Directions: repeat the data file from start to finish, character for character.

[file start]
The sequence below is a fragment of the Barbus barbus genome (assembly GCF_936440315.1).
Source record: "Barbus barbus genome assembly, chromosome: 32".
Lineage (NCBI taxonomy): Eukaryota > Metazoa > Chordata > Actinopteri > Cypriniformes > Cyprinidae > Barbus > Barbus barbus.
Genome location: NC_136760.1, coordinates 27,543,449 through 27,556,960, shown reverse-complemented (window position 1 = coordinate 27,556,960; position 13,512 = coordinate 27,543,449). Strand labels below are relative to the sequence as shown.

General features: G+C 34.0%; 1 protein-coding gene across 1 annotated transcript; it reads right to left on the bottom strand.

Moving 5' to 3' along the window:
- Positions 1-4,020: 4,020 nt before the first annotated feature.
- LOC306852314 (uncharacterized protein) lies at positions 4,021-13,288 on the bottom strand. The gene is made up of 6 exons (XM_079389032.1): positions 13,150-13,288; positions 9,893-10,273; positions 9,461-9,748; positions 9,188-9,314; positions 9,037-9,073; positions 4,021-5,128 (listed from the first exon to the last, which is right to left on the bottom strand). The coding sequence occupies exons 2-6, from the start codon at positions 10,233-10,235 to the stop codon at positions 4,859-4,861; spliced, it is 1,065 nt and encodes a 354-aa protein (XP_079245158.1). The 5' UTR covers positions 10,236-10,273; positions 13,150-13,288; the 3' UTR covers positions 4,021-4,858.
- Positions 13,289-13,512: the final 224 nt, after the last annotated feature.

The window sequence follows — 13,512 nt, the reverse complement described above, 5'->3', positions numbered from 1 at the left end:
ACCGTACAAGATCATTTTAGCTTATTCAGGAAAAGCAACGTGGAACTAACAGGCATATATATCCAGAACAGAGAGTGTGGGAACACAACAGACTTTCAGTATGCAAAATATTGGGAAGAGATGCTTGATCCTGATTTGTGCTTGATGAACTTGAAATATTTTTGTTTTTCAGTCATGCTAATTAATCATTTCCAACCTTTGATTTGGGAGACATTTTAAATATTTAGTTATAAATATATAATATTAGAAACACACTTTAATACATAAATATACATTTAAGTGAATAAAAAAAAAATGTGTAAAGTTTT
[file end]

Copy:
The sequence below is a fragment of the Barbus barbus genome (assembly GCF_936440315.1).
Source record: "Barbus barbus genome assembly, chromosome: 32".
Lineage (NCBI taxonomy): Eukaryota > Metazoa > Chordata > Actinopteri > Cypriniformes > Cyprinidae > Barbus > Barbus barbus.
Genome location: NC_136760.1, coordinates 27,543,449 through 27,556,960, shown reverse-complemented (window position 1 = coordinate 27,556,960; position 13,512 = coordinate 27,543,449). Strand labels below are relative to the sequence as shown.

General features: G+C 34.0%; 1 protein-coding gene across 1 annotated transcript; it reads right to left on the bottom strand.

Moving 5' to 3' along the window:
- Positions 1-4,020: 4,020 nt before the first annotated feature.
- LOC306852314 (uncharacterized protein) lies at positions 4,021-13,288 on the bottom strand. The gene is made up of 6 exons (XM_079389032.1): positions 13,150-13,288; positions 9,893-10,273; positions 9,461-9,748; positions 9,188-9,314; positions 9,037-9,073; positions 4,021-5,128 (listed from the first exon to the last, which is right to left on the bottom strand). The coding sequence occupies exons 2-6, from the start codon at positions 10,233-10,235 to the stop codon at positions 4,859-4,861; spliced, it is 1,065 nt and encodes a 354-aa protein (XP_079245158.1). The 5' UTR covers positions 10,236-10,273; positions 13,150-13,288; the 3' UTR covers positions 4,021-4,858.
- Positions 13,289-13,512: the final 224 nt, after the last annotated feature.

The window sequence follows — 13,512 nt, the reverse complement described above, 5'->3', positions numbered from 1 at the left end:
ACCGTACAAGATCATTTTAGCTTATTCAGGAAAAGCAACGTGGAACTAACAGGCATATATATCCAGAACAGAGAGTGTGGGAACACAACAGACTTTCAGTATGCAAAATATTGGGAAGAGATGCTTGATCCTGATTTGTGCTTGATGAACTTGAAATATTTTTGTTTTTCAGTCATGCTAATTAATCATTTCCAACCTTTGATTTGGGAGACATTTTAAATATTTAGTTATAAATATATAATATTAGAAACACACTTTAATACATAAATATACATTTAAGTGAATAAAAAAAAAATGTGTAAAGTTTT